When it comes to customer service and customer success, clear communication is vital. But clarity isn’t the only goal. That communication also has to be fun and engaging. It has to tell the customer “I care about you, your experience, and your success.” And, each communication should make the client stop and think “Wow, I need to tell my friends about this company.”

That’s a tall order to place on faulty words, so some companies are beginning to bring in visual communication tools to use with Slack, like CloudApp.

Read More on SaaScribe


Let’s Get SaaSsy – I’m offering a limited number of SaaS consulting engagements.

Customer Success, Product Management

The Critical Steps to Aligning Product Managers and Customer Success ft. @UseNotion

thecriticalsteps

Image created by Yasmine Sedky (@yazsedky).

Once it looks like product market “fit” has been reached, Product Managers may be quick to celebrate. Building and iterating a product until it hits this level of success takes considerable effort. Inevitably, Customer Success will provide feedback about gaps in functionality, issues with usability and obstacles in guaranteeing a stellar customer experience. While valuable information, this input can feel rather unwelcome.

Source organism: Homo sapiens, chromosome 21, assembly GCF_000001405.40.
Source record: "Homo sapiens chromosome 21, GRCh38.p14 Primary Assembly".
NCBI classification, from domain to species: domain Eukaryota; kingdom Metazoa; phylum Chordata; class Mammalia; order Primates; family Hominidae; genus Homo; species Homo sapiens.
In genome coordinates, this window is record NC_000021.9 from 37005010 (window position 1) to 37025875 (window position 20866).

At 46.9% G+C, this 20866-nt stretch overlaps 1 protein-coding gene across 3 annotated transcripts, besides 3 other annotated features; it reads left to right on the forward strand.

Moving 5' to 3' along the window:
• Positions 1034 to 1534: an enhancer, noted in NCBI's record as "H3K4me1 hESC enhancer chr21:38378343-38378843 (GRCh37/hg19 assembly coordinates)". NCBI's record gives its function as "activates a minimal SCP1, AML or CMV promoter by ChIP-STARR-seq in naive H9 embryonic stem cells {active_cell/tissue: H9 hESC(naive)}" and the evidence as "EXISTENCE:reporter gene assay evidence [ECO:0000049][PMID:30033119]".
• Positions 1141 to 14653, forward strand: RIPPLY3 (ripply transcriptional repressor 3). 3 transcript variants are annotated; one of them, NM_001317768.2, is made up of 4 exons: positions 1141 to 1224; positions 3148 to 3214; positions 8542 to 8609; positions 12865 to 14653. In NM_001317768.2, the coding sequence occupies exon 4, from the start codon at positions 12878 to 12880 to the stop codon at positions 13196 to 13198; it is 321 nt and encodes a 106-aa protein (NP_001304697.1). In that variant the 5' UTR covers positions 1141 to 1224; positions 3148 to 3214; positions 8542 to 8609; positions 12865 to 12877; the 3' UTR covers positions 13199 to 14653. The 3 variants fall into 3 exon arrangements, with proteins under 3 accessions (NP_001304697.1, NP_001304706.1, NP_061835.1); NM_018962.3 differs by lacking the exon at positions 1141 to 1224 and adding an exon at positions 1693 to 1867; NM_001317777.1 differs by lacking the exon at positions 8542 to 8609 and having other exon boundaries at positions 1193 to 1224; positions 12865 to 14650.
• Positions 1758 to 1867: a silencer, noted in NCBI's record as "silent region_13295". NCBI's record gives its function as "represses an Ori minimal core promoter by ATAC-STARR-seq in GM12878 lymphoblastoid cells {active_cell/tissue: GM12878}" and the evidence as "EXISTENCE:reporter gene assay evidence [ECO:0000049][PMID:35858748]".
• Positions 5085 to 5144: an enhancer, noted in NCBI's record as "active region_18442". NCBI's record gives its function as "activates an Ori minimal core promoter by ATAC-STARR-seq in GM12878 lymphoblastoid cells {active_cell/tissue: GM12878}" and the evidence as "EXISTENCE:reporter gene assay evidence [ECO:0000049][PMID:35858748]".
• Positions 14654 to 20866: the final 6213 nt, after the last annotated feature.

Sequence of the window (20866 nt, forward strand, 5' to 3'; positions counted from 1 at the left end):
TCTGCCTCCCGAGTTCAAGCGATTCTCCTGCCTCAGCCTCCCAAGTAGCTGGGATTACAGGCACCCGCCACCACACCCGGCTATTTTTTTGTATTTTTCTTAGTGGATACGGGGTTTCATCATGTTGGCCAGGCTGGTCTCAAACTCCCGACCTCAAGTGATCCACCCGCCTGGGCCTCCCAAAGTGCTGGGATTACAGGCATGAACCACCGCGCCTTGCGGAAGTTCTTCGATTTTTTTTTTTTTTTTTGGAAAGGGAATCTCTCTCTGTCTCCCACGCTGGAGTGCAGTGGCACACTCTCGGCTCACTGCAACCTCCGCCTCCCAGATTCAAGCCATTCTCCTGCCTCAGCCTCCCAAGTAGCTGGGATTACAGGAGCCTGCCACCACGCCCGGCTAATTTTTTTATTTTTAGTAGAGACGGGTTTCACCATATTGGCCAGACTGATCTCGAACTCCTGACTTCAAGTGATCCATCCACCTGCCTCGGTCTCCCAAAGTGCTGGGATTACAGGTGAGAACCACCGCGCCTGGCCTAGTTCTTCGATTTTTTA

Customer Success teams aren’t trying to rain on the parade, but it can sure seem that way. And this tense relationship between Product Managers and Customer Success can foster an environment of unproductive resentment that drags both teams down.

It’s a natural human reaction. The customer feedback reported by Customer Success can sound less like constructive criticism, and more like straight-up fault finding. Any suggestions offered may get automatically labeled impractical by frustrated Product Managers. Nobody wants someone standing behind them, continuously pointing out flaws in their work, especially when they’re already working hard to create a good product.